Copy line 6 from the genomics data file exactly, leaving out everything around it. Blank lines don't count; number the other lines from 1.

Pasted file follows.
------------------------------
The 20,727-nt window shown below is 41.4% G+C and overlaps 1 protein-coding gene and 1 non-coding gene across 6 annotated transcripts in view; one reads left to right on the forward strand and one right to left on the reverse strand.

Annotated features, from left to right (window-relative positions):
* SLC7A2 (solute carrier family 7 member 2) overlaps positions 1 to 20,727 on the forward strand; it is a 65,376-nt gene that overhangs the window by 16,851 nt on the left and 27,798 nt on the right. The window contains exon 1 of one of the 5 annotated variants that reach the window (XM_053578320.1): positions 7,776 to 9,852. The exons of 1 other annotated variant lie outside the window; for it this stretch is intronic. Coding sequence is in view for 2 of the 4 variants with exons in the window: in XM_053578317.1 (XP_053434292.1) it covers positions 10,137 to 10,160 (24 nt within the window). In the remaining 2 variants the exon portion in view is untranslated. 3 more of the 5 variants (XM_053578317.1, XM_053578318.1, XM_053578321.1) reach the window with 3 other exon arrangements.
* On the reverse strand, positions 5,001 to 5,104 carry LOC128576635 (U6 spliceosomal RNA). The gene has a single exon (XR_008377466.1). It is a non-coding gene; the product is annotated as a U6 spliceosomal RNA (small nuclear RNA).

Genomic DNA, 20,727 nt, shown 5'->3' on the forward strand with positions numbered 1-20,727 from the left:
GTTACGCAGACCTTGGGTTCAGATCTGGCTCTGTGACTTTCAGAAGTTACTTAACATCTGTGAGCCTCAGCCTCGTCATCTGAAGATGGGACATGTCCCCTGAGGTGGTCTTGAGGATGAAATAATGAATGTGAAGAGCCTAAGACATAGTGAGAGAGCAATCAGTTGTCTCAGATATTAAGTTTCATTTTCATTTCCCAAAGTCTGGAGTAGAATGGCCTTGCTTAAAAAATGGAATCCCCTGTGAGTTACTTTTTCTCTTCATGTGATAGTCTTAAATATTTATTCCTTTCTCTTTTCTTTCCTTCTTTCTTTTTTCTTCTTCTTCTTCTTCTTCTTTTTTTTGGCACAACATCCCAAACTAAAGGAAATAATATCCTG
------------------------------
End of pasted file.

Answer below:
GTTACGCAGACCTTGGGTTCAGATCTGGCTCTGTGACTTTCAGAAGTTACTTAACATCTGTGAGCCTCAGCCTCGTCATCTGAAGATGGGACATGTCCCCTGAGGTGGTCTTGAGGATGAAATAATGAATGTGAAGAGCCTAAGACATAGTGAGAGAGCAATCAGTTGTCTCAGATATTAAGTTTCATTTTCATTTCCCAAAGTCTGGAGTAGAATGGCCTTGCTTAAAAAATGGAATCCCCTGTGAGTTACTTTTTCTCTTCATGTGATAGTCTTAAATATTTATTCCTTTCTCTTTTCTTTCCTTCTTTCTTTTTTCTTCTTCTTCTTCTTCTTCTTTTTTTTGGCACAACATCCCAAACTAAAGGAAATAATATCCTG